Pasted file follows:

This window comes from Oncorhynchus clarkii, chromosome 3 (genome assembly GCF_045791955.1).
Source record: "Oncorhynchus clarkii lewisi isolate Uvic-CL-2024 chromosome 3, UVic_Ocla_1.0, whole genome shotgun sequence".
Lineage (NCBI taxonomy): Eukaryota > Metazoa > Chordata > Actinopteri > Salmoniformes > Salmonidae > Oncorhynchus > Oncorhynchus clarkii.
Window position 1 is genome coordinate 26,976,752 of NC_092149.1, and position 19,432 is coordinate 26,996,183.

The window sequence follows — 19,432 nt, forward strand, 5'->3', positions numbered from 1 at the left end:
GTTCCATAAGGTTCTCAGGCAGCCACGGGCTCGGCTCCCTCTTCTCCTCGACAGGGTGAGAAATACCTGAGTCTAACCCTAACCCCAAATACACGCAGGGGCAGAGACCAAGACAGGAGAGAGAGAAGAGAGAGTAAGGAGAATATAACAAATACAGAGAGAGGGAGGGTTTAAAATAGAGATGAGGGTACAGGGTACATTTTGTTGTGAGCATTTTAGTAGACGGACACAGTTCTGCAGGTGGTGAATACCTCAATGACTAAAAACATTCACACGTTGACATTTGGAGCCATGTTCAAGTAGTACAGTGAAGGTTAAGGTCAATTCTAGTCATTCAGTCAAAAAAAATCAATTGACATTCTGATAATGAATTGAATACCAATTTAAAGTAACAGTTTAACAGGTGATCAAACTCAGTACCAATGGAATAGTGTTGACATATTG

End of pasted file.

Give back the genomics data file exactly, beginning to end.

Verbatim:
This window comes from Oncorhynchus clarkii, chromosome 3 (genome assembly GCF_045791955.1).
Source record: "Oncorhynchus clarkii lewisi isolate Uvic-CL-2024 chromosome 3, UVic_Ocla_1.0, whole genome shotgun sequence".
Lineage (NCBI taxonomy): Eukaryota > Metazoa > Chordata > Actinopteri > Salmoniformes > Salmonidae > Oncorhynchus > Oncorhynchus clarkii.
Window position 1 is genome coordinate 26,976,752 of NC_092149.1, and position 19,432 is coordinate 26,996,183.

The window sequence follows — 19,432 nt, forward strand, 5'->3', positions numbered from 1 at the left end:
GTTCCATAAGGTTCTCAGGCAGCCACGGGCTCGGCTCCCTCTTCTCCTCGACAGGGTGAGAAATACCTGAGTCTAACCCTAACCCCAAATACACGCAGGGGCAGAGACCAAGACAGGAGAGAGAGAAGAGAGAGTAAGGAGAATATAACAAATACAGAGAGAGGGAGGGTTTAAAATAGAGATGAGGGTACAGGGTACATTTTGTTGTGAGCATTTTAGTAGACGGACACAGTTCTGCAGGTGGTGAATACCTCAATGACTAAAAACATTCACACGTTGACATTTGGAGCCATGTTCAAGTAGTACAGTGAAGGTTAAGGTCAATTCTAGTCATTCAGTCAAAAAAAATCAATTGACATTCTGATAATGAATTGAATACCAATTTAAAGTAACAGTTTAACAGGTGATCAAACTCAGTACCAATGGAATAGTGTTGACATATTG